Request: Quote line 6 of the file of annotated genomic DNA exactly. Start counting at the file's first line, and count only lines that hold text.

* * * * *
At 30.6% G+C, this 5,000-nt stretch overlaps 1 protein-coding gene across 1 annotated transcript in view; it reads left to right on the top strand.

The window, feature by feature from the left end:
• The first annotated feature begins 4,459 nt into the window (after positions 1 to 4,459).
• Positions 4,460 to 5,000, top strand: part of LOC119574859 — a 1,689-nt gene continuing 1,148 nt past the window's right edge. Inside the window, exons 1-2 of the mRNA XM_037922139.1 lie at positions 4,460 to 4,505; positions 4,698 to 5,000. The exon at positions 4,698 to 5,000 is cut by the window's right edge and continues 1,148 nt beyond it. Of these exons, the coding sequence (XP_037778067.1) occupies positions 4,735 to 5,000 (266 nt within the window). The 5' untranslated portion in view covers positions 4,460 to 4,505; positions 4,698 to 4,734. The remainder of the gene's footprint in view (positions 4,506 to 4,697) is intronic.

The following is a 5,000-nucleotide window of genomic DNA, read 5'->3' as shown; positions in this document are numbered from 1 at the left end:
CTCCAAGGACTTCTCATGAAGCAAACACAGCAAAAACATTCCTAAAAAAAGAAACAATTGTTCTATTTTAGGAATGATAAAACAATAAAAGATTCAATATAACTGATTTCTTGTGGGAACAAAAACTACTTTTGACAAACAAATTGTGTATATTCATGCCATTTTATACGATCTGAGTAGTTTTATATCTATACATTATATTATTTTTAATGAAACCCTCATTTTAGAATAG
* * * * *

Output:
CTCCAAGGACTTCTCATGAAGCAAACACAGCAAAAACATTCCTAAAAAAAGAAACAATTGTTCTATTTTAGGAATGATAAAACAATAAAAGATTCAATATAACTGATTTCTTGTGGGAACAAAAACTACTTTTGACAAACAAATTGTGTATATTCATGCCATTTTATACGATCTGAGTAGTTTTATATCTATACATTATATTATTTTTAATGAAACCCTCATTTTAGAATAG